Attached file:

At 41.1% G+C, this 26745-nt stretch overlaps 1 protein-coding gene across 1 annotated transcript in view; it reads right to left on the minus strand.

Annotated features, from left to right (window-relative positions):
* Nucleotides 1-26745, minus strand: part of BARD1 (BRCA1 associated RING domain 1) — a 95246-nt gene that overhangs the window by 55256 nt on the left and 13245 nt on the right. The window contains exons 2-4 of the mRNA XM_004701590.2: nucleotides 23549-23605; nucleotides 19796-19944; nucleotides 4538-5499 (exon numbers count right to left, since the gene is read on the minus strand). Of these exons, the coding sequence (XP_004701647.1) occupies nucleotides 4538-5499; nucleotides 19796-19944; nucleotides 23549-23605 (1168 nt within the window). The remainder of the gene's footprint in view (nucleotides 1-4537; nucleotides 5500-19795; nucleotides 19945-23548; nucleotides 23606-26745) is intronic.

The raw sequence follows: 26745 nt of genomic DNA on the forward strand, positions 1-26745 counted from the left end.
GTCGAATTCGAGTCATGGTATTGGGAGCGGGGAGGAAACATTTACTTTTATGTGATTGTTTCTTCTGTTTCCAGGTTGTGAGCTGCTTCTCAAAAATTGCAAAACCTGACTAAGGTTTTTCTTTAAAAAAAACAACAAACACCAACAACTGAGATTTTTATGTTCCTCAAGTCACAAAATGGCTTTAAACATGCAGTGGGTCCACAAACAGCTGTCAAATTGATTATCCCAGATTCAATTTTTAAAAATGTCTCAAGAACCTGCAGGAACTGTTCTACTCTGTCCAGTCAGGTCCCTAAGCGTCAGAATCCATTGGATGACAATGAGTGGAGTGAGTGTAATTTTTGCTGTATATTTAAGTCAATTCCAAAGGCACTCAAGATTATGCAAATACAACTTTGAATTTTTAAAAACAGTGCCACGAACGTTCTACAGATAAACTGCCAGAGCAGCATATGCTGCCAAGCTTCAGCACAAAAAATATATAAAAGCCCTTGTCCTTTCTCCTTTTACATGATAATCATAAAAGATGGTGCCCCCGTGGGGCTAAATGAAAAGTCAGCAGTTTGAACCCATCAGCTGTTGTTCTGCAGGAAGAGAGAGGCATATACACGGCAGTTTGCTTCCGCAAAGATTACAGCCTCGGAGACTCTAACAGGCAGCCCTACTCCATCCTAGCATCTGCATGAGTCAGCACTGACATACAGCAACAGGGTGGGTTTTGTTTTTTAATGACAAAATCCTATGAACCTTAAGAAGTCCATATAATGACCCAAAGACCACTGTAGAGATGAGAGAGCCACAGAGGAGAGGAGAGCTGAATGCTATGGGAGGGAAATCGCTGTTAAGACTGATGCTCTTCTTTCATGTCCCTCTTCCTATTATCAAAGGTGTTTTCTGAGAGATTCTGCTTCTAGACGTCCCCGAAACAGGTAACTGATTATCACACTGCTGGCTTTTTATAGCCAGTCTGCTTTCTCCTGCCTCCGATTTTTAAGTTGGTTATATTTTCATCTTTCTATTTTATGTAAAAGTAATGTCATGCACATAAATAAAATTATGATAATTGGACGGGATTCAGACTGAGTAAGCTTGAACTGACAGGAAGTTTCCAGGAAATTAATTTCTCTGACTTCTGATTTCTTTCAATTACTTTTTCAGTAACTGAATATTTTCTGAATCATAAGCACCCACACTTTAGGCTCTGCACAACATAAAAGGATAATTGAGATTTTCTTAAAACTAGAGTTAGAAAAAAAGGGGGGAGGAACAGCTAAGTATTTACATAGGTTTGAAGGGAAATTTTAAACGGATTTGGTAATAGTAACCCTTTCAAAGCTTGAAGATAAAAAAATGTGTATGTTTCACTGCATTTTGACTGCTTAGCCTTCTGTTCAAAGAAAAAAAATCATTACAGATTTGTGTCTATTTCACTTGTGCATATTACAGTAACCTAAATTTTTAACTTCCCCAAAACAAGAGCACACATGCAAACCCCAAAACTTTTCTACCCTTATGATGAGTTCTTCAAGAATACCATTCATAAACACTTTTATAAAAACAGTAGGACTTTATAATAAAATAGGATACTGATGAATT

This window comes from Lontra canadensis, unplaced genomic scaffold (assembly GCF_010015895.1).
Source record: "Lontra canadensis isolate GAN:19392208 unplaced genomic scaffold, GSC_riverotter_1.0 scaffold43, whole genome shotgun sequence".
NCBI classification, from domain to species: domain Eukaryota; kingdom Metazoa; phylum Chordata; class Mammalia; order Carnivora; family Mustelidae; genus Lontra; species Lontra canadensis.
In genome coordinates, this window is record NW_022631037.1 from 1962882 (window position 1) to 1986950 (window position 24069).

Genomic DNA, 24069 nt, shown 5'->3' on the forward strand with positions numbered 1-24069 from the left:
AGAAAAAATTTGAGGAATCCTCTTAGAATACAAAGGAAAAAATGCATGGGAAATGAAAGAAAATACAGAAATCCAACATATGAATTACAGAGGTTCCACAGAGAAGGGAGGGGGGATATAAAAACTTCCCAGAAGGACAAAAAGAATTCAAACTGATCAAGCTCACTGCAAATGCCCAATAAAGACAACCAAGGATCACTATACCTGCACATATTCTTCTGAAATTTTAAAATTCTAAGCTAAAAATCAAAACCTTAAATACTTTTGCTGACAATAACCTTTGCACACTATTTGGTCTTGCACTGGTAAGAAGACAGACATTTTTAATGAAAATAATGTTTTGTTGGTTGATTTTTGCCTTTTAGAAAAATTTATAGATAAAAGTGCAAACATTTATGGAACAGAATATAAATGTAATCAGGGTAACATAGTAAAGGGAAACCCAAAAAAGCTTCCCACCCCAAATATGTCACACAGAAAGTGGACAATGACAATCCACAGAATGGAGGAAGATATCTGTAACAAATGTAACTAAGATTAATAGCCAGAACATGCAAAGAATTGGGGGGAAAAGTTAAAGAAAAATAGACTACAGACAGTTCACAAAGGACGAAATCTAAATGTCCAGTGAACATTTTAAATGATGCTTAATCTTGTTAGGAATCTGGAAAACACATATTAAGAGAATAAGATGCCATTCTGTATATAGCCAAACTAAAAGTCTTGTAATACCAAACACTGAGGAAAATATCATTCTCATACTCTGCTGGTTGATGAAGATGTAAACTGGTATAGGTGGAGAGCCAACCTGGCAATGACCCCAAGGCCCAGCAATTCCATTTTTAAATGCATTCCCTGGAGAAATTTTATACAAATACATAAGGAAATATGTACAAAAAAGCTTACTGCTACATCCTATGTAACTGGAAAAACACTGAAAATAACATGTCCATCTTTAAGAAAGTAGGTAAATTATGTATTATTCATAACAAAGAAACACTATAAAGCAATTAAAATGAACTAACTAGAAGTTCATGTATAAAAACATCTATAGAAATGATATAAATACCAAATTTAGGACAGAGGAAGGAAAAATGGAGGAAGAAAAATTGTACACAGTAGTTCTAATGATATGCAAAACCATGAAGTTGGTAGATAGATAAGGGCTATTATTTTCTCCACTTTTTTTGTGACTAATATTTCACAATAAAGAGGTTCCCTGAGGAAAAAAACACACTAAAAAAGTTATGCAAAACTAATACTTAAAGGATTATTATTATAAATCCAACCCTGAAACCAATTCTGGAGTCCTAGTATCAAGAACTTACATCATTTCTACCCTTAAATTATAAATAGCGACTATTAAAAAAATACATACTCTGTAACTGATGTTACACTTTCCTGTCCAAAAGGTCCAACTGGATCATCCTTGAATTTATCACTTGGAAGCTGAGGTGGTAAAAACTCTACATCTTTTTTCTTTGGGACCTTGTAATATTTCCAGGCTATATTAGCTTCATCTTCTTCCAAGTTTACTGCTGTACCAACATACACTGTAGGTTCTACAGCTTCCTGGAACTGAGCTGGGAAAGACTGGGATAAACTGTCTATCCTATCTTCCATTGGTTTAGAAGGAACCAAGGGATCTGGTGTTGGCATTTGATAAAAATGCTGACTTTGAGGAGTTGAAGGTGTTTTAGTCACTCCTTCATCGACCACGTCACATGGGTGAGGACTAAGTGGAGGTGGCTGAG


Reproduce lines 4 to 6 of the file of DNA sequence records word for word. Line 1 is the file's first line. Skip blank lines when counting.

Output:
The raw sequence follows: 26745 nt of genomic DNA on the forward strand, positions 1-26745 counted from the left end.
GTCGAATTCGAGTCATGGTATTGGGAGCGGGGAGGAAACATTTACTTTTATGTGATTGTTTCTTCTGTTTCCAGGTTGTGAGCTGCTTCTCAAAAATTGCAAAACCTGACTAAGGTTTTTCTTTAAAAAAAACAACAAACACCAACAACTGAGATTTTTATGTTCCTCAAGTCACAAAATGGCTTTAAACATGCAGTGGGTCCACAAACAGCTGTCAAATTGATTATCCCAGATTCAATTTTTAAAAATGTCTCAAGAACCTGCAGGAACTGTTCTACTCTGTCCAGTCAGGTCCCTAAGCGTCAGAATCCATTGGATGACAATGAGTGGAGTGAGTGTAATTTTTGCTGTATATTTAAGTCAATTCCAAAGGCACTCAAGATTATGCAAATACAACTTTGAATTTTTAAAAACAGTGCCACGAACGTTCTACAGATAAACTGCCAGAGCAGCATATGCTGCCAAGCTTCAGCACAAAAAATATATAAAAGCCCTTGTCCTTTCTCCTTTTACATGATAATCATAAAAGATGGTGCCCCCGTGGGGCTAAATGAAAAGTCAGCAGTTTGAACCCATCAGCTGTTGTTCTGCAGGAAGAGAGAGGCATATACACGGCAGTTTGCTTCCGCAAAGATTACAGCCTCGGAGACTCTAACAGGCAGCCCTACTCCATCCTAGCATCTGCATGAGTCAGCACTGACATACAGCAACAGGGTGGGTTTTGTTTTTTAATGACAAAATCCTATGAACCTTAAGAAGTCCATATAATGACCCAAAGACCACTGTAGAGATGAGAGAGCCACAGAGGAGAGGAGAGCTGAATGCTATGGGAGGGAAATCGCTGTTAAGACTGATGCTCTTCTTTCATGTCCCTCTTCCTATTATCAAAGGTGTTTTCTGAGAGATTCTGCTTCTAGACGTCCCCGAAACAGGTAACTGATTATCACACTGCTGGCTTTTTATAGCCAGTCTGCTTTCTCCTGCCTCCGATTTTTAAGTTGGTTATATTTTCATCTTTCTATTTTATGTAAAAGTAATGTCATGCACATAAATAAAATTATGATAATTGGACGGGATTCAGACTGAGTAAGCTTGAACTGACAGGAAGTTTCCAGGAAATTAATTTCTCTGACTTCTGATTTCTTTCAATTACTTTTTCAGTAACTGAATATTTTCTGAATCATAAGCACCCACACTTTAGGCTCTGCACAACATAAAAGGATAATTGAGATTTTCTTAAAACTAGAGTTAGAAAAAAAGGGGGGAGGAACAGCTAAGTATTTACATAGGTTTGAAGGGAAATTTTAAACGGATTTGGTAATAGTAACCCTTTCAAAGCTTGAAGATAAAAAAATGTGTATGTTTCACTGCATTTTGACTGCTTAGCCTTCTGTTCAAAGAAAAAAAATCATTACAGATTTGTGTCTATTTCACTTGTGCATATTACAGTAACCTAAATTTTTAACTTCCCCAAAACAAGAGCACACATGCAAACCCCAAAACTTTTCTACCCTTATGATGAGTTCTTCAAGAATACCATTCATAAACACTTTTATAAAAACAGTAGGACTTTATAATAAAATAGGATACTGATGAATT

This window comes from Lontra canadensis, unplaced genomic scaffold (assembly GCF_010015895.1).